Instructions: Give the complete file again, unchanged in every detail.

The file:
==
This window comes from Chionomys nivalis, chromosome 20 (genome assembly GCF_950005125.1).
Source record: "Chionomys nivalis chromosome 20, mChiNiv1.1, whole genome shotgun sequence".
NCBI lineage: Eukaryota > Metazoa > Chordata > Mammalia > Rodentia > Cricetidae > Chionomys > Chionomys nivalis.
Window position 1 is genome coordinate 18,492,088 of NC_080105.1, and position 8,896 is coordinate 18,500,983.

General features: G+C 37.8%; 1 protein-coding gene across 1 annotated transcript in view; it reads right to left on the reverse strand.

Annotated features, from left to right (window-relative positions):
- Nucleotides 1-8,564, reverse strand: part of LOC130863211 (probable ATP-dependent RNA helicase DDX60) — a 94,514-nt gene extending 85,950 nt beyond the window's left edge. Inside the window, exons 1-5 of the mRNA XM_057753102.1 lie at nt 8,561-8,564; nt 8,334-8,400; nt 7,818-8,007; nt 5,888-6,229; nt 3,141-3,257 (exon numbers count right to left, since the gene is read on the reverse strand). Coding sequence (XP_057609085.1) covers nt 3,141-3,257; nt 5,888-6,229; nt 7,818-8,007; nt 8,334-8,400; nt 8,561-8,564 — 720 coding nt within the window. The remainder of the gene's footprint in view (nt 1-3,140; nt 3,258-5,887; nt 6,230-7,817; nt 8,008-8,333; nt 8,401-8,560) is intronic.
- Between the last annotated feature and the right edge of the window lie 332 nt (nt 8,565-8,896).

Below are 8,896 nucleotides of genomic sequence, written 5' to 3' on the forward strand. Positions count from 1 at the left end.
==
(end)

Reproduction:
This window comes from Chionomys nivalis, chromosome 20 (genome assembly GCF_950005125.1).
Source record: "Chionomys nivalis chromosome 20, mChiNiv1.1, whole genome shotgun sequence".
NCBI lineage: Eukaryota > Metazoa > Chordata > Mammalia > Rodentia > Cricetidae > Chionomys > Chionomys nivalis.
Window position 1 is genome coordinate 18,492,088 of NC_080105.1, and position 8,896 is coordinate 18,500,983.

General features: G+C 37.8%; 1 protein-coding gene across 1 annotated transcript in view; it reads right to left on the reverse strand.

Annotated features, from left to right (window-relative positions):
- Nucleotides 1-8,564, reverse strand: part of LOC130863211 (probable ATP-dependent RNA helicase DDX60) — a 94,514-nt gene extending 85,950 nt beyond the window's left edge. Inside the window, exons 1-5 of the mRNA XM_057753102.1 lie at nt 8,561-8,564; nt 8,334-8,400; nt 7,818-8,007; nt 5,888-6,229; nt 3,141-3,257 (exon numbers count right to left, since the gene is read on the reverse strand). Coding sequence (XP_057609085.1) covers nt 3,141-3,257; nt 5,888-6,229; nt 7,818-8,007; nt 8,334-8,400; nt 8,561-8,564 — 720 coding nt within the window. The remainder of the gene's footprint in view (nt 1-3,140; nt 3,258-5,887; nt 6,230-7,817; nt 8,008-8,333; nt 8,401-8,560) is intronic.
- Between the last annotated feature and the right edge of the window lie 332 nt (nt 8,565-8,896).

Below are 8,896 nucleotides of genomic sequence, written 5' to 3' on the forward strand. Positions count from 1 at the left end.